Friday, July 10, 2020,
Thursday, July 9, 2020,
Okay, so this is one of those too cute for words posts, except for the fact that I’ve got three photographs here and I need to add some filler between the pics. If you go through any of my previous posts, you’ll see that I always try to squeeze in some words between any photos. The words don’t always come so easy to me. This is also an explanation of why I post so many pics with no written description. 🙂
These three photos help document the very first day of these two Oystercatcher chicks. I have been following them since before they hatched, and I continue to do so. I was the guy to alert the local Conservation Department to this nest and now I sort of consider these “My Oystercatchers.” This was Nest #33 in their area this year. Several more nests followed. In fact some Oystercatchers are still sitting on eggs as I write this. JK
Tuesday, July 7, 2020,
This is not a bumblebee. To the uneducated eye – mine – it certainly looks like one. Just look at it. A chubby bee – at least I got that part right – with black and yellow markings. That’s a bumblebee, right? Well, no. Not in this case.
I had sent these photos to my friend Sue Avery. She’s the lady that allows me to sound intelligent when I describe flowers. I’ve mentioned her here before. Not only is she my go to source for flower identification, but she has her own blog, which is beautifully written. I am always in awe of her prose. Sue was able to ID this pretty flower as Bugleweed. It is not a native plant and can be an aggressive spreader. If I sound informed, it is only because I am quoting Sue. Without her help, this post may have been titled, “A Bee on Purple Flowers.”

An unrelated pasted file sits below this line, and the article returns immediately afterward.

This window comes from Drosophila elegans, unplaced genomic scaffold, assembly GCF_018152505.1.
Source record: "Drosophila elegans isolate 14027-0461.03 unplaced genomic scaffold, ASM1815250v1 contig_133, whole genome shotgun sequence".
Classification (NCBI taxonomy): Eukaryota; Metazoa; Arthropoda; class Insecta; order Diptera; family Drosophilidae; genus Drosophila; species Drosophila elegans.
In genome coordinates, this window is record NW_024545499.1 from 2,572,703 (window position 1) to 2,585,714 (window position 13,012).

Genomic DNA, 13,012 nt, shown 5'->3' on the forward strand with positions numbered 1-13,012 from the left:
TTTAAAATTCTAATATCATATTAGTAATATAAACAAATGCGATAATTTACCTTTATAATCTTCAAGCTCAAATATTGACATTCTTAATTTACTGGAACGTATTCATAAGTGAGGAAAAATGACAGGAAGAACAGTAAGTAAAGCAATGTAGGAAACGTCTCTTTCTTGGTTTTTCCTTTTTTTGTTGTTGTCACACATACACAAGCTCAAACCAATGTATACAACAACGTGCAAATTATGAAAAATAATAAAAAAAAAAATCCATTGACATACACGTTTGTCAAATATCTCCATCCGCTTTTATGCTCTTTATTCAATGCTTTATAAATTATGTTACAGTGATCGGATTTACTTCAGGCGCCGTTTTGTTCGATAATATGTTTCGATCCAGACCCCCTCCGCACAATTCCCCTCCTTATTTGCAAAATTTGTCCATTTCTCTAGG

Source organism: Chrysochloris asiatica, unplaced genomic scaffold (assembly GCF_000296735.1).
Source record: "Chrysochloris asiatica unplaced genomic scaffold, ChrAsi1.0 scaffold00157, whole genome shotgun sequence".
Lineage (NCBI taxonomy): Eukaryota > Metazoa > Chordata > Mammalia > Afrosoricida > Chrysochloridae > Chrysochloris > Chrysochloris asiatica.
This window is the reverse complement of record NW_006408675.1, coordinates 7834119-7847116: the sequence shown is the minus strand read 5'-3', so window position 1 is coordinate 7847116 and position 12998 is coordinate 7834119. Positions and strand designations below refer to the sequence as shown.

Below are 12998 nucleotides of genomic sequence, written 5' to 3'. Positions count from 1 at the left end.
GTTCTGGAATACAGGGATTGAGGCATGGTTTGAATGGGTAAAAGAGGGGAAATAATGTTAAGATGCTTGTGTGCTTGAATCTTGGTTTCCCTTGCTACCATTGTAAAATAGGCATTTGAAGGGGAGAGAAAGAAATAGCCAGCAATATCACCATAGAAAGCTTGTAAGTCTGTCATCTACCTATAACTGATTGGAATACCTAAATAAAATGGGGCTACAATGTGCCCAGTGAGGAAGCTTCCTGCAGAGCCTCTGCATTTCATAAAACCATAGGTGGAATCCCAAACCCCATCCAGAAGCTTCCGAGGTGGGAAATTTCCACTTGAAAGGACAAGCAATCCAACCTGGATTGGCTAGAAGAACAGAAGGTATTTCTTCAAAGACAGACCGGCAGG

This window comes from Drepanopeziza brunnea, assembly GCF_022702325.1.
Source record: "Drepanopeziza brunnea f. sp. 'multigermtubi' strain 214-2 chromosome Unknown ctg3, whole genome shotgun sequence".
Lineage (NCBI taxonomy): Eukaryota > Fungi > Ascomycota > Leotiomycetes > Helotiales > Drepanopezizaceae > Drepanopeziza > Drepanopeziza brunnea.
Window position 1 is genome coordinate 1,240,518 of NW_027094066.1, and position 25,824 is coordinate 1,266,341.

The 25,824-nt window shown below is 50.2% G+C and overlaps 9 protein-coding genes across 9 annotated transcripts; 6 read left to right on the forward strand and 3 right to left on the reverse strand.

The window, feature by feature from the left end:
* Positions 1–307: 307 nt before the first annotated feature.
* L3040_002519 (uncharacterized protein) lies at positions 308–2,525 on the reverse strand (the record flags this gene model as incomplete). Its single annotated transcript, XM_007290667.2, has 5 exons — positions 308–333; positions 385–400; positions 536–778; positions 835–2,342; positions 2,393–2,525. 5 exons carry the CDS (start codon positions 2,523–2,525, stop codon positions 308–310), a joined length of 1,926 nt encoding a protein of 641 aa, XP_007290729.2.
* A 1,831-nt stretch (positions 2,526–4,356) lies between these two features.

But wait, there’s more. Our story doesn’t end there. Three weeks ago, I had posted a pair of photos of a Yellow Jacket. I had posted them on Facebook as well as here. One of the commentators there was able to inform me of the exact species of Yellow Jacket I had managed to photograph. I was duly impressed, so much so that I sent her these photos to see if she could identify what kind of bee I had here. As it turns out, Jody Gangloff-Kaufmann is a professional entomologist and more than knows her stuff. She was able to explain to me that this was no bumblebee. Instead it is a male Carpenter Bee. Its white face is the main field mark that identifies this as a male. The female Carpenter Bees do not wear white makeup.
If I sound the least bit informed, it is only because I have folks like Jody and Sue helping me out. Honest. JK.